“The man who has the time, the discrimination, and the sagacity to collect and comprehend the principal facts and the man who must act upon them must draw near to one another and feel that they are engaged in a common enterprise.” (Woodrow Wilson, 1856–1924)
A water tap at a homestead in the Cape Flats, Cape Town, South Africa.
The need for collaboration and information sharing between the knowledge producers—the scientists—and the practitioners who manage human and ecological systems and who are the end users of the knowledge, is just as urgent as it was 100 years ago. The arrival of daunting climate change projections has over the last few decades increased the urgency and importance of improving the communication between scientists and practitioners. The hydrological system is expected to experience some of the most considerable impacts of climate change,1 so the water resource management sector is facing a challenging future. By learning to interpret and work with climate projections, rather than historical data, water resource managers (WRMs) can be better prepared to meet these challenges. There is thus a need to address the gap between WRMs and climate scientists, so that the development of planning tools, management strategy, and general capacity takes potential changes brought by future climatic change into account. This implies that climate science must be made available and comprehensible to WRMs, and that climate scientists and WRMs must collaborate to ensure that relevant information is produced and communicated.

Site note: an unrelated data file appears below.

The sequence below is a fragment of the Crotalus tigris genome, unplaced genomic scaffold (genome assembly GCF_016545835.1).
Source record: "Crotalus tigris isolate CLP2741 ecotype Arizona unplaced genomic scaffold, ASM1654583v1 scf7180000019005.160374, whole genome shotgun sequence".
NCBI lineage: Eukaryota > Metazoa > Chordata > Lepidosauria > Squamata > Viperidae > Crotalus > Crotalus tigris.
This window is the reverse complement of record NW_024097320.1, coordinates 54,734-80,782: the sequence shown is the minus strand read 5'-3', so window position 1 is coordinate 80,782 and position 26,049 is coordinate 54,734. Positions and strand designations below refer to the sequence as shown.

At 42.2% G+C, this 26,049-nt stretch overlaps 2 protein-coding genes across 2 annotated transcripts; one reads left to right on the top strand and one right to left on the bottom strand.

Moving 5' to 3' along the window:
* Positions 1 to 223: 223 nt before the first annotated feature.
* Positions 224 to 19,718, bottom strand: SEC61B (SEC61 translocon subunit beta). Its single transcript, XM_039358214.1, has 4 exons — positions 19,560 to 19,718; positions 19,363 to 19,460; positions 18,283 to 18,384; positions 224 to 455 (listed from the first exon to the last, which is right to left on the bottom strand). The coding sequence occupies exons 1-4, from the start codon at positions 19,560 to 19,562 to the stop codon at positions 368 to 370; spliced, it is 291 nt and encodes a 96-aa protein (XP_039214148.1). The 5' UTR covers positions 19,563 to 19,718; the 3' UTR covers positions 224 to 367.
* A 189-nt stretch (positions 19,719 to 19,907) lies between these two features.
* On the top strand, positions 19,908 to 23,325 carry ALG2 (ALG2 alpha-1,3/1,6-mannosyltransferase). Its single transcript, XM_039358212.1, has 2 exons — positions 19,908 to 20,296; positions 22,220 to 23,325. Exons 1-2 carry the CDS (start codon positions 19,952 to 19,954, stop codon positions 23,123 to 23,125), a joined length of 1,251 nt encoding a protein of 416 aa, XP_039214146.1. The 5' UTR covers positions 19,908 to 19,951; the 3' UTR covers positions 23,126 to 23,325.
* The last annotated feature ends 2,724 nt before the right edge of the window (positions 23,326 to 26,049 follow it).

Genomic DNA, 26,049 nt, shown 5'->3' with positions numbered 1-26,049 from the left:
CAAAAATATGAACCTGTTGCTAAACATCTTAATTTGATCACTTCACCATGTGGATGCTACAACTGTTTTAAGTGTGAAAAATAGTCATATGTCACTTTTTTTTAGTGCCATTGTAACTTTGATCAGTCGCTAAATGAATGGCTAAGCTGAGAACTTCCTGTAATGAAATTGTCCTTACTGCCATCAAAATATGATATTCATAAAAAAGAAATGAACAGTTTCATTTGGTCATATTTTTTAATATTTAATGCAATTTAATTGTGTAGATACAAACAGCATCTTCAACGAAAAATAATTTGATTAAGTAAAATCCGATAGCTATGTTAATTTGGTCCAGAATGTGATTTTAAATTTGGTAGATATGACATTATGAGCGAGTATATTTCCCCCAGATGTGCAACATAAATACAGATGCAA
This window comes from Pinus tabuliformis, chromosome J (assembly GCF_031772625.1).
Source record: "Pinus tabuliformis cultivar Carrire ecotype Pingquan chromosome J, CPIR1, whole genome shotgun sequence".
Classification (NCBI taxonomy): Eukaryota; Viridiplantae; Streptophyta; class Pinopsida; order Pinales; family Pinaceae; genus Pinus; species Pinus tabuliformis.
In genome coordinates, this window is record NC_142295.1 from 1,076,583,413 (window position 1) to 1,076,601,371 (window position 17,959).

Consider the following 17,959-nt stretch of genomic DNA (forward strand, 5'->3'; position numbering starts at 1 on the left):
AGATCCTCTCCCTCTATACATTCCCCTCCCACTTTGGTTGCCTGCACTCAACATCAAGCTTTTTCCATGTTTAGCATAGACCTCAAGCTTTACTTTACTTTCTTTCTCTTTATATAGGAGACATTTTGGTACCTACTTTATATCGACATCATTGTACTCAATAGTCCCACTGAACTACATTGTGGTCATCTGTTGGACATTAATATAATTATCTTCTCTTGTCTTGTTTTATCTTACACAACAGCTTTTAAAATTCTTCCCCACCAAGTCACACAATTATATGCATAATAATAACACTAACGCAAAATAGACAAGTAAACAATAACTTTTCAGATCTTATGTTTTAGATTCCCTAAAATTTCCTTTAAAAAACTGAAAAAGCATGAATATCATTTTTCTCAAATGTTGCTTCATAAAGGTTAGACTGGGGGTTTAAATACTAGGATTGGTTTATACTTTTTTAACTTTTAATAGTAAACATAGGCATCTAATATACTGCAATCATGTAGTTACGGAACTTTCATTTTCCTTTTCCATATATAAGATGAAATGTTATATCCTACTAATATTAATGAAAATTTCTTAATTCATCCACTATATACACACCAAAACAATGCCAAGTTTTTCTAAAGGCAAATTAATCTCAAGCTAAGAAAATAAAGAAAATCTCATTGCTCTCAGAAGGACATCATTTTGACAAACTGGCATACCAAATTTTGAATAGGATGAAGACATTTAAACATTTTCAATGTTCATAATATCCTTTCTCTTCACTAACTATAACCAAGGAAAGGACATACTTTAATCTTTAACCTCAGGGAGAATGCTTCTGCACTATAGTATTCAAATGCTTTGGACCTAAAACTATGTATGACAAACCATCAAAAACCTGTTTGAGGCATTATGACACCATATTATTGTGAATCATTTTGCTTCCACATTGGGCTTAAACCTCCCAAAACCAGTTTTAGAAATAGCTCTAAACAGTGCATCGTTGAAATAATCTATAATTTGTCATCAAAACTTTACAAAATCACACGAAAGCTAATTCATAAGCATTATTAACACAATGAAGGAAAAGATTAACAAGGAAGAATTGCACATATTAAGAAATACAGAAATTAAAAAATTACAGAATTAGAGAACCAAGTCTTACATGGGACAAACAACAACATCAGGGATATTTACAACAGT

Katinka Wågsæther is currently completing her masters of science by dissertation at UCT. Her research is focusing on investigating the vulnerability and coping range of emerging farmers in the Limpopo region of South Africa. Katinka, who grew up in Norway, came to South Africa in 2006 to do her BSc at UCT, majoring in environmental and geographical science and oceanography in 2008. She then went on to do her honours in Atmospheric Science in 2009, also at UCT.
Gina Ziervogel is an employed lecturer in the Department of Environmental and Geographical Science at the University of Cape Town (UCT). She is associated with the Stockholm Environment Institute Oxford Office and the Climate System Analysis Group, UCT. Dr Ziervogel is Geographer by training (BSc at UCT, Honours at Rhodes University and PhD at University of Oxford). Her current research explores how to support adaptation to climate change in a developing context. Dr Ziervogel's focus has been on vulnerable groups that are faced with a range of stressors on their livelihoods including those to water, health, employment and food security.